A Road Captain’s responsibility, we learned, goes well beyond simply riding first in line. It is important to map out a route with considerations for fuel, restrooms and of course coffee. Prior to the kickstands being raised, it is recommended that they greet each rider, gauge their experience if necessary and casually evaluate the condition of their motorcycle. This includes fuel levels and range.

Through a curve, riders should find their own position in the lane and not attempt to follow formation, but can regroup after the exit.
Ride like a CMGer

While our CMG group in Haliburton had discussed the range of each model over dinner and beverages, we discovered that we shouldn’t have taken Mark’s word that the CB1000R didn’t need fuel when the rest of us stopped for a top-up. Humming along Highway 62 east of Maynooth, Jeff was surprised to see the gas light come on after switching bikes. It didn’t make much sense to backtrack, so he rolled into Barry’s Bay on fumes. As we enjoyed lunch on a patio in the sunshine, a debate commenced over whose responsibility it would have been to push the Honda to the fuel station had it run out of gas. I think we all know the answer. [Of course – it would have been Jeff. – Ed.]

Proper lane placement for groups seems to be a highly contentious topic, but the consensus is that it varies depending on the size of the group and the roads being driven. It is safe to say that the tight staggered formation we were comfortable with on the quiet open roads of rural Ontario would immediately descend into chaos when navigating cities like Toronto, Montreal, Vancouver, or New York, where it would be every rider for themselves.

Assembling a group of misfits from different backgrounds to ride an assortment of bikes did create some challenges, but it was also a fun way to evaluate the strengths and weaknesses of each motorcycle through a variety of lenses. I’m sure all the lessons we learned will be long forgotten when we get together to do it again next year.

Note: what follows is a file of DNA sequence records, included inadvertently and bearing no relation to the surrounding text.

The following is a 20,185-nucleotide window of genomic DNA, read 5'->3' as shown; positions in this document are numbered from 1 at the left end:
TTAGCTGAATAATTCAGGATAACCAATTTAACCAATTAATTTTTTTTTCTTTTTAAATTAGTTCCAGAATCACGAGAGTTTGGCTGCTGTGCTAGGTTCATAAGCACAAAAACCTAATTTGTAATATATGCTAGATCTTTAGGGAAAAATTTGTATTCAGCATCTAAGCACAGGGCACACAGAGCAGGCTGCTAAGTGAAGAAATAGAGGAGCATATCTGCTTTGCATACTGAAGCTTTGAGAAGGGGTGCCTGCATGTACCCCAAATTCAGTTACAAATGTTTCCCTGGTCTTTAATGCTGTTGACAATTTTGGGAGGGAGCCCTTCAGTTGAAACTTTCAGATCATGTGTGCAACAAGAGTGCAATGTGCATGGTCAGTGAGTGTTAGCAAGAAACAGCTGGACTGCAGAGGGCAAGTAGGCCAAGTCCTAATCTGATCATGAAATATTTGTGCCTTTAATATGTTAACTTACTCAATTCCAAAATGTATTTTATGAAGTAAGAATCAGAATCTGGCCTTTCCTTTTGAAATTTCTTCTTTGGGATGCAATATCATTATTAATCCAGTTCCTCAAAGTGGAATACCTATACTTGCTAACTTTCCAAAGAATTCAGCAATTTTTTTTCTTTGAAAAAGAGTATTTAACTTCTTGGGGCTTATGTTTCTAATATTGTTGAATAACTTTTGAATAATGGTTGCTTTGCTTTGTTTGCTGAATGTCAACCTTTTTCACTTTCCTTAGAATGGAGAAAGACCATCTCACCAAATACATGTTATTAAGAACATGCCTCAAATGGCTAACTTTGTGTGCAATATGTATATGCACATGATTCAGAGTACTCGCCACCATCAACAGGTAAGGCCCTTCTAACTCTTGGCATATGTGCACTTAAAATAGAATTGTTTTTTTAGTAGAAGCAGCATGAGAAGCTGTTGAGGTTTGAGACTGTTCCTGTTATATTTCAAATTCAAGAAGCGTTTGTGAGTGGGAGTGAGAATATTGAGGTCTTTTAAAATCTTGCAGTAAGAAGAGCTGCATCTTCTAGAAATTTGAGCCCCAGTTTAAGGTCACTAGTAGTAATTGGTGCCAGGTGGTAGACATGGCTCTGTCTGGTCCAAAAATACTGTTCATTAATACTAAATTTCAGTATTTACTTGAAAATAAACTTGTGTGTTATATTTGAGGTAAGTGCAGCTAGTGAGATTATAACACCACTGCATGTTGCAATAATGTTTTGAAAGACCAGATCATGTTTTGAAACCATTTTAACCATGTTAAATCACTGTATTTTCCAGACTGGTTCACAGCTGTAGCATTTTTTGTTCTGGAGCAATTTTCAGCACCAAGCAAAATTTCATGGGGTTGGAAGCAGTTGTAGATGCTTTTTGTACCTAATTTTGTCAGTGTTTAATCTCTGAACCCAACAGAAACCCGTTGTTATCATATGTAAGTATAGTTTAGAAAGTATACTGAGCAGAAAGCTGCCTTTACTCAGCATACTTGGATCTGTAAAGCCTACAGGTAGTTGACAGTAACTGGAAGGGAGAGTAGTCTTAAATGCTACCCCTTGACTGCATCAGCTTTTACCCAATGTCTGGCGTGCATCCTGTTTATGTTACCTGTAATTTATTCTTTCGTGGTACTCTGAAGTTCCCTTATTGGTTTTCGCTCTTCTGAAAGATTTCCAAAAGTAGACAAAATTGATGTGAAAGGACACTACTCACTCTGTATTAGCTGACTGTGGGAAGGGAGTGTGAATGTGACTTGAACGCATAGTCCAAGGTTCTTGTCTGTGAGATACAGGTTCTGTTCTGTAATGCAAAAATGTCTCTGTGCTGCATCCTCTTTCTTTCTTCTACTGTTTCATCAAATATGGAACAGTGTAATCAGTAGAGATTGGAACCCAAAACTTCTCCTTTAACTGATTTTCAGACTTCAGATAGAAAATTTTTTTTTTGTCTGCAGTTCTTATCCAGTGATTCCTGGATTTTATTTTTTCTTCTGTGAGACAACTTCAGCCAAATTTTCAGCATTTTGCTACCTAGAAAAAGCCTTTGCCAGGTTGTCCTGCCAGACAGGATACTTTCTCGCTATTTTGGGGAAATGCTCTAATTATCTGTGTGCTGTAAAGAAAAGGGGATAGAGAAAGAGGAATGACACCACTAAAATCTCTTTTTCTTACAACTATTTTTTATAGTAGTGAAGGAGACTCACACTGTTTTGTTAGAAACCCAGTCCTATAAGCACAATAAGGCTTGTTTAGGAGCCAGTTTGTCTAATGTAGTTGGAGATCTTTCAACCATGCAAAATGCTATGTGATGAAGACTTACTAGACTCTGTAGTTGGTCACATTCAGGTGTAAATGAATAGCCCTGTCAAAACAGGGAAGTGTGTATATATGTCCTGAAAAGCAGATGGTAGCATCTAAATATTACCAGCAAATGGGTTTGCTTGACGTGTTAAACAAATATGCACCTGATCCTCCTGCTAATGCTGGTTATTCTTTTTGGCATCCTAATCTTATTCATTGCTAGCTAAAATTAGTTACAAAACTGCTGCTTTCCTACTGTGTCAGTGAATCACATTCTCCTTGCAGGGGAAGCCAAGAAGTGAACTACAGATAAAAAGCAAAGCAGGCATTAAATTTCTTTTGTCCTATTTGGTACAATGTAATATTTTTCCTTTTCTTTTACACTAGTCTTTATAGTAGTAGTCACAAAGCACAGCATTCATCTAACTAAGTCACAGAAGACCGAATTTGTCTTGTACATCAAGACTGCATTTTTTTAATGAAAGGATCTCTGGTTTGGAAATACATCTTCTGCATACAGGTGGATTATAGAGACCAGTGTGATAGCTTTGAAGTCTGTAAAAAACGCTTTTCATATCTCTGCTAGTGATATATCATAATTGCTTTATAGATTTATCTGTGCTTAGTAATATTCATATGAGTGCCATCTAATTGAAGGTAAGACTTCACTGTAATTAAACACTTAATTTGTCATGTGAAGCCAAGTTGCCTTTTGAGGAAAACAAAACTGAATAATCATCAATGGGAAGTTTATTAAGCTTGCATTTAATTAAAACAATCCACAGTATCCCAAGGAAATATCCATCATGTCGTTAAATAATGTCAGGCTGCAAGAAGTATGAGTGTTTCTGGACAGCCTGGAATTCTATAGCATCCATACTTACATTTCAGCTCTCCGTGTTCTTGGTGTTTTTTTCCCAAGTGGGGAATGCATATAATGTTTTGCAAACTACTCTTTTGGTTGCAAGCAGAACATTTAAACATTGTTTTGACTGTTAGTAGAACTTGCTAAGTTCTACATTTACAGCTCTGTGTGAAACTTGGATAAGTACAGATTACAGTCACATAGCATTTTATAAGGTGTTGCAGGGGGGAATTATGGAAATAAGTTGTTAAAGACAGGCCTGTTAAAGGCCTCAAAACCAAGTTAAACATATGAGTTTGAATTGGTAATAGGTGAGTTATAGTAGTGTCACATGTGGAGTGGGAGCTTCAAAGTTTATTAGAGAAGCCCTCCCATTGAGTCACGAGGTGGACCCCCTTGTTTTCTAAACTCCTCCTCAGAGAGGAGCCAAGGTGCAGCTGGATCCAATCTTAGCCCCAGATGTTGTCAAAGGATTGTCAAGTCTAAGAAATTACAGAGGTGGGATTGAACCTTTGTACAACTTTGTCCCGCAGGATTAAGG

There should be a one-second gap between riders in staggered formation. Looks like this group of miscreants is a bit close, but they’ll separate for the coming curve.


  1. Having worked as a guide more than a few times I would make these suggestions. 1st limit a ” group” to about 5. Next, simplify this- everyone should know where they are going therefore there is no need to be in constant visual sight of every rider. Every rider checks periodically for the rider behind him, if he doesn’t see him stop, if he does’t show up then turn back. When any bike is turning off the main road you should be able to see the bike behind you, if you can’t stop and wait. Boom done. If done correctly it works like an accordion allowing all to ride their own pace and less like a lane parade often pissing off others.

  2. Unless you were doing like 20 km/h, you are way too close together in both of those pictures. One errant deer, or car, could easily take out the whole bunch of you.

    I remember one group ride where the guy behind me was so close, going into corners, that I was constantly worried that his front wheel at least was actually beside me, limiting my choice of lane position. I don’t want anyone beside me, ever, other than maybe during a parade (remember the Thunder Ride at Parry Sound?)

    • Yeah – we were close in for a more effective photo. We do make the point in the captions that a proper formation has riders one second apart. Fortunately, we’re all highly trained professionals. Well, except for Matt. And maybe Jeff. Not so sure about Dean. And the less said about me, the better.